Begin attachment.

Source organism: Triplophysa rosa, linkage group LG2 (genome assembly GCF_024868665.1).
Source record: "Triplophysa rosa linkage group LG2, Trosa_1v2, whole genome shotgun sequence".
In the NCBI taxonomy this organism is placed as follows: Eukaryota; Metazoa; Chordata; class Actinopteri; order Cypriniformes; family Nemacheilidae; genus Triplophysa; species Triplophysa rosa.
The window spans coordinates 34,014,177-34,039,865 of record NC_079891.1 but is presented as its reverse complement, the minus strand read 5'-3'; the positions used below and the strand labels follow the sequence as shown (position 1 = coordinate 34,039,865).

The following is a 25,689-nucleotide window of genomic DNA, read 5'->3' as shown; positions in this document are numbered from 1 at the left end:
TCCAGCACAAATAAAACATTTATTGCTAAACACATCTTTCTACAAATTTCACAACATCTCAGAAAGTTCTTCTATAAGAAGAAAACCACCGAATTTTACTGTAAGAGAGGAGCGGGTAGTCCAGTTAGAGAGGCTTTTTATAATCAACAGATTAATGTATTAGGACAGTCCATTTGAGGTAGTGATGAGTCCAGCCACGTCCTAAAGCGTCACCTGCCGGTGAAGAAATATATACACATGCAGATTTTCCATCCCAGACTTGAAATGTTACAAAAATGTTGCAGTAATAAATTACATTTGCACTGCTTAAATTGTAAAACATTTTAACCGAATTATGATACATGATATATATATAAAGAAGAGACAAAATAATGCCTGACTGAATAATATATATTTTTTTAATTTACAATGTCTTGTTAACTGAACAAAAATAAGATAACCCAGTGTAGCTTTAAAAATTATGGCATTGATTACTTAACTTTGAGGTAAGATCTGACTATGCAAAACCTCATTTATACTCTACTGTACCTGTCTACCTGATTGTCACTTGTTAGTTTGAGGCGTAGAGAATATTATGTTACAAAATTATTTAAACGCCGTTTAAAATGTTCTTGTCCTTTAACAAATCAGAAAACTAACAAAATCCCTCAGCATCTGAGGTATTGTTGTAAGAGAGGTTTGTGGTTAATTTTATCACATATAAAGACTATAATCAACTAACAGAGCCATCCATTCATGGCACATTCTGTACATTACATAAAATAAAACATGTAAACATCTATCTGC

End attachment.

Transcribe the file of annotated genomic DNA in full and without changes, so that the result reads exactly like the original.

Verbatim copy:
Source organism: Triplophysa rosa, linkage group LG2 (genome assembly GCF_024868665.1).
Source record: "Triplophysa rosa linkage group LG2, Trosa_1v2, whole genome shotgun sequence".
In the NCBI taxonomy this organism is placed as follows: Eukaryota; Metazoa; Chordata; class Actinopteri; order Cypriniformes; family Nemacheilidae; genus Triplophysa; species Triplophysa rosa.
The window spans coordinates 34,014,177-34,039,865 of record NC_079891.1 but is presented as its reverse complement, the minus strand read 5'-3'; the positions used below and the strand labels follow the sequence as shown (position 1 = coordinate 34,039,865).

The following is a 25,689-nucleotide window of genomic DNA, read 5'->3' as shown; positions in this document are numbered from 1 at the left end:
TCCAGCACAAATAAAACATTTATTGCTAAACACATCTTTCTACAAATTTCACAACATCTCAGAAAGTTCTTCTATAAGAAGAAAACCACCGAATTTTACTGTAAGAGAGGAGCGGGTAGTCCAGTTAGAGAGGCTTTTTATAATCAACAGATTAATGTATTAGGACAGTCCATTTGAGGTAGTGATGAGTCCAGCCACGTCCTAAAGCGTCACCTGCCGGTGAAGAAATATATACACATGCAGATTTTCCATCCCAGACTTGAAATGTTACAAAAATGTTGCAGTAATAAATTACATTTGCACTGCTTAAATTGTAAAACATTTTAACCGAATTATGATACATGATATATATATAAAGAAGAGACAAAATAATGCCTGACTGAATAATATATATTTTTTTAATTTACAATGTCTTGTTAACTGAACAAAAATAAGATAACCCAGTGTAGCTTTAAAAATTATGGCATTGATTACTTAACTTTGAGGTAAGATCTGACTATGCAAAACCTCATTTATACTCTACTGTACCTGTCTACCTGATTGTCACTTGTTAGTTTGAGGCGTAGAGAATATTATGTTACAAAATTATTTAAACGCCGTTTAAAATGTTCTTGTCCTTTAACAAATCAGAAAACTAACAAAATCCCTCAGCATCTGAGGTATTGTTGTAAGAGAGGTTTGTGGTTAATTTTATCACATATAAAGACTATAATCAACTAACAGAGCCATCCATTCATGGCACATTCTGTACATTACATAAAATAAAACATGTAAACATCTATCTGC